Australia celebrates Turkish migration

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About 30,000 people from the Turkish community in Australia are celebrating a 40 year agreement on migration to Australia this month.

In October of 1967, Australia and Turkey signed a bilateral agreement on "assisted migration", said Assistant Minister for Immigration and Citizenship Teresa Gambaro.

"This brought the first significant wave of migrants to Australia from outside western Europe since 1901, including Australia's first large Muslim population," Gambaro said.

Stressing the importance of integration to Australia, Gambaro said that Australia's Turkish immigrants have shown "great commitment" to the country with almost 90 percent of Turkish-born migrants becoming Australian citizens.

"Turkish Australians have contributed to our nation through the arts, sports, politics and business, and this anniversary allows all Australians to recognise their contribution," she said.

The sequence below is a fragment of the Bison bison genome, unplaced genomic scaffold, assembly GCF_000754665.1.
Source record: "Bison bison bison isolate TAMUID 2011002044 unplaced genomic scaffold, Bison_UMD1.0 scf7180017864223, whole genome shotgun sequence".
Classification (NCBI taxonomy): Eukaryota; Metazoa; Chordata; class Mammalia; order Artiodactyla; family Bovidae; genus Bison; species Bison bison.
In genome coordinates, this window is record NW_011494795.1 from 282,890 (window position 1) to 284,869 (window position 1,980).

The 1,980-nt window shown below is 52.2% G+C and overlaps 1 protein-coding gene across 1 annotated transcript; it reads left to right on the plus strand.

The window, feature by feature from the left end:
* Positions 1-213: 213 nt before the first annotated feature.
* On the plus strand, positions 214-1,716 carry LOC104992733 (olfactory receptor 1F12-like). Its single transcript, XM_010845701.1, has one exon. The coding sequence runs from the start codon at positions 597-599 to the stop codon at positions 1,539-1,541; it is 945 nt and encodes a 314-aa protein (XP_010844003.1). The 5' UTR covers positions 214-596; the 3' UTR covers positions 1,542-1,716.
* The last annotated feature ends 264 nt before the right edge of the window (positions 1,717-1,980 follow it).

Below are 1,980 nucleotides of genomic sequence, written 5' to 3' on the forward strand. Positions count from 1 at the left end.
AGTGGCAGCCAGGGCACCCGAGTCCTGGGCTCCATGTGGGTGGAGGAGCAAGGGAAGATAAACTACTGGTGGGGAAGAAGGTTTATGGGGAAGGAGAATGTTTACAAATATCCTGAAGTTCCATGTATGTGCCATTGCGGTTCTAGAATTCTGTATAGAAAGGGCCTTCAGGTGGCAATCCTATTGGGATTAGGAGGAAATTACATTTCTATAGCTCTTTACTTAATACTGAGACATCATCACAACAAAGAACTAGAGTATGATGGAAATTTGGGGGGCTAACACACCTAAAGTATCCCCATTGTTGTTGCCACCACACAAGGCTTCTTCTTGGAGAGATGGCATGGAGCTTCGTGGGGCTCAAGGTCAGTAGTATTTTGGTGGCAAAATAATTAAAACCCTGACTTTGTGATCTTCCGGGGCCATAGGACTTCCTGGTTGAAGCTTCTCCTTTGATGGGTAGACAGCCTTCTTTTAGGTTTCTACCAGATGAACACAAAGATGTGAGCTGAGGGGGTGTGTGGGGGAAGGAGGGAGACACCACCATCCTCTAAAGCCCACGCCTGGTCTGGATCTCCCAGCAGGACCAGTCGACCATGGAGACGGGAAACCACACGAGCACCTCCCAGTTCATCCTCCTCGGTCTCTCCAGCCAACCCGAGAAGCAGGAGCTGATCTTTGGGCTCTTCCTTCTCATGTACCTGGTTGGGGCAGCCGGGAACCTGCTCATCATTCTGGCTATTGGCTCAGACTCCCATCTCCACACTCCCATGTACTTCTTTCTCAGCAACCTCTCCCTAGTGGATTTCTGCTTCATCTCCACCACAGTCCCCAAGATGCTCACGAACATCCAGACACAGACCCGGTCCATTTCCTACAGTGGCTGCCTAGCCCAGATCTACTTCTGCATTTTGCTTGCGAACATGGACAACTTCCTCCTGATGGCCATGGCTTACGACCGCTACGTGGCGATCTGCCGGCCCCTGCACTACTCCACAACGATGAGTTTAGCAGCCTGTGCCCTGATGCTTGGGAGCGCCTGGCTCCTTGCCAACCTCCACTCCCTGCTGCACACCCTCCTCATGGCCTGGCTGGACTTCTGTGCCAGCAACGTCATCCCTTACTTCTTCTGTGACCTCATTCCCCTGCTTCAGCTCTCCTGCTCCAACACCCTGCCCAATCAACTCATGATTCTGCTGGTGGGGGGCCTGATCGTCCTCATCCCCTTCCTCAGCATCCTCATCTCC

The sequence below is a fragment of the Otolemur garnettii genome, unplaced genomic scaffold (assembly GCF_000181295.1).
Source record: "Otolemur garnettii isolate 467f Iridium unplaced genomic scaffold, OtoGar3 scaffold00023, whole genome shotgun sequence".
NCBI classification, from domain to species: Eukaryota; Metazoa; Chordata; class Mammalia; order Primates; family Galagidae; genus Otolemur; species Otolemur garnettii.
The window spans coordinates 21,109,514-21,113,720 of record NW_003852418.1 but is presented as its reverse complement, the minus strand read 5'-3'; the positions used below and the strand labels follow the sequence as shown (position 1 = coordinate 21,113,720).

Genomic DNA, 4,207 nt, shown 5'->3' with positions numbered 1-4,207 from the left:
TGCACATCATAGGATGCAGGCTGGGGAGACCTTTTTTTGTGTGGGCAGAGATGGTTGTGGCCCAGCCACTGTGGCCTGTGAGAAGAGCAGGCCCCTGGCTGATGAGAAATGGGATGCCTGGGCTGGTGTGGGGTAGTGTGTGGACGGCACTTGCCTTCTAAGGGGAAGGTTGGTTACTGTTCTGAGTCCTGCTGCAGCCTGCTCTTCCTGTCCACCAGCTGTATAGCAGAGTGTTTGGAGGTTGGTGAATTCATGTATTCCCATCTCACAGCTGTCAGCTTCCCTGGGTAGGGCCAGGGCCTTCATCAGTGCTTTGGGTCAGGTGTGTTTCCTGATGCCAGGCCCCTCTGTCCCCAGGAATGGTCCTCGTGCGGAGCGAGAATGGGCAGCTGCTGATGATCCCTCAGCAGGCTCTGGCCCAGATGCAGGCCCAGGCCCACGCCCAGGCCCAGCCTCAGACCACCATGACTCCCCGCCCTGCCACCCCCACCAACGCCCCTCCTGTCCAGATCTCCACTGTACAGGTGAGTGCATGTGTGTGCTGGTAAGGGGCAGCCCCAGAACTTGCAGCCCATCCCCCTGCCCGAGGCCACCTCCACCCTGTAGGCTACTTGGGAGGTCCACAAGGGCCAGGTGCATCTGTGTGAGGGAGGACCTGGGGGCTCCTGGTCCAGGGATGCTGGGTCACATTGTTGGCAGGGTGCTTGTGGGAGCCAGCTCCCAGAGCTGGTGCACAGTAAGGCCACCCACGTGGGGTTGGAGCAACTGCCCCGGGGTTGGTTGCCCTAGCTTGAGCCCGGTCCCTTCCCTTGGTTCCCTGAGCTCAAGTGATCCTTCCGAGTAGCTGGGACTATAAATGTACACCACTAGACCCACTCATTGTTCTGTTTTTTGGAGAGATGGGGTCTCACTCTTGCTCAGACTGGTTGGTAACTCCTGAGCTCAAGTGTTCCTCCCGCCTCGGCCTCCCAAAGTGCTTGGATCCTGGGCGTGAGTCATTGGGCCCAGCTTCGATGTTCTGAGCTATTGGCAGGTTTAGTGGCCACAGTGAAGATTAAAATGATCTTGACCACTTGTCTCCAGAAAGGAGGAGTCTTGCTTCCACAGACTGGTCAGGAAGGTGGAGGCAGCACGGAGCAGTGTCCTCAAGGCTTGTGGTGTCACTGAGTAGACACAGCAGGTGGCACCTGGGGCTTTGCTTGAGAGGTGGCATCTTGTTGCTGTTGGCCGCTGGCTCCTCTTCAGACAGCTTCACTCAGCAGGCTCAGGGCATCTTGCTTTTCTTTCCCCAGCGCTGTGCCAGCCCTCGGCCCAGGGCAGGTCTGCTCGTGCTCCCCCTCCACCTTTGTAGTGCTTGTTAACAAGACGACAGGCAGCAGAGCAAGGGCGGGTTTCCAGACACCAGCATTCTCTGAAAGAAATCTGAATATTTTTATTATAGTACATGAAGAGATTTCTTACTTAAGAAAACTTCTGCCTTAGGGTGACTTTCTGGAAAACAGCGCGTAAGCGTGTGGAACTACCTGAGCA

"The anniversary is also an opportunity to extend the goodwill and respect which has grown between our nations since both experienced significant moments in their modern histories at Gallipoli," she added in reference to the battle of Gallipoli in Turkey during World War I. The battle is seen as the turning point in Australia's sense of separation from the British Empire and a birth of its national consciousness.

Australia and Turkey now share a trade relationship worth more than AUD $800 million a year.

Activities during the anniversary will include an exhibition starting at Macquarie University in Sydney this month and Turkfest in Sydney on October 20 and 21.